Last Labor Day weekend, a near-miraculous march to the Academy Awards began at the Telluride Film Festival, in a remote Colorado mountain range.
I was there, excited as everyone else was that director David Fincher was attending, accepting a career achievement prize and showing off 20 minutes of the most anticipated movie of 2008, The Curious Case of Benjamin Button.
Telluride takes pride in being first to single out Oscar frontrunners; Brokeback Mountain, Juno and There Will Be Blood among them in recent years. Fincher's movie fit the profile: an epic with an impressive creative pedigree.
By the end of the festival, however, Telluride fell in love with a mutt.
Slumdog Millionaire was the little movie with an odd title and a distributor ready to send it straight to home video. Warner Bros. didn't see any financial upside to Danny Boyle's movie, gladly selling the rights to Fox Searchlight for $2.5 million just before the Telluride festival.
One packed screening, then another. Then two more that Telluride officials added due to popular demand. By the end of the weekend, Slumdog Millionaire was the festival's darling, a little movie that shouldn't but could be the greatest discovery of the year.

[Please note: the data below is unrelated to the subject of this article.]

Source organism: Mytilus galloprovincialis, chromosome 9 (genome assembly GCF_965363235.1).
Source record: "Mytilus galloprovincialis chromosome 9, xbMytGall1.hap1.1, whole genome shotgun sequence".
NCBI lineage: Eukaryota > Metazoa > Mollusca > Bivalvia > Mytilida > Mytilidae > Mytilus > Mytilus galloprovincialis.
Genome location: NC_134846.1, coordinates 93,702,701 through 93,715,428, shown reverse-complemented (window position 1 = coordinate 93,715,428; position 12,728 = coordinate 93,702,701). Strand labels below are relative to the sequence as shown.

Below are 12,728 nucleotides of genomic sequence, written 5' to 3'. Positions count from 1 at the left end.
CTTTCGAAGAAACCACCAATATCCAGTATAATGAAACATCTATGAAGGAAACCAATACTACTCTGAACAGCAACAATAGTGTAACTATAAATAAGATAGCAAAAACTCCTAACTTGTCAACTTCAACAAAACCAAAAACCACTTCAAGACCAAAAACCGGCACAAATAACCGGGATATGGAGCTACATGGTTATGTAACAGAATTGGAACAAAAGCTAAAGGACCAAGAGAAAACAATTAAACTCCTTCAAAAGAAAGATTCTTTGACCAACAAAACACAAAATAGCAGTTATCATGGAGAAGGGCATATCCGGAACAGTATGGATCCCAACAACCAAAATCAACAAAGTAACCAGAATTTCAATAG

Then the rest of the world began to agree.
There's only one way this fairy tale should end: same as it did for Rocky and Chariots of Fire, with underdogs defying conventional wisdom to claim the best picture Oscar.
At least that's the happy ending I'm predicting.
Over the past two weeks, I've been sorting through all 24 Oscar categories on my blog, Reeling in the Years. You're invited to drop by, crib information for your Oscar pools and post opinions.
Meanwhile, here are the shorthand results:
PERSALL's pick: Slumdog Millionaire is destined to complete the journey from studio scrap heap to Hollywood history. In the final envelope it is written.
PERSALL's PICK: Mickey Rourke has convinced Oscar voters he's still too crazy to immortalize, shifting the choice to Sean Penn. The role of martyred gay rights activist Harvey Milk also reflects the academy's political edge, responding to California's recent repeal of gay marriage.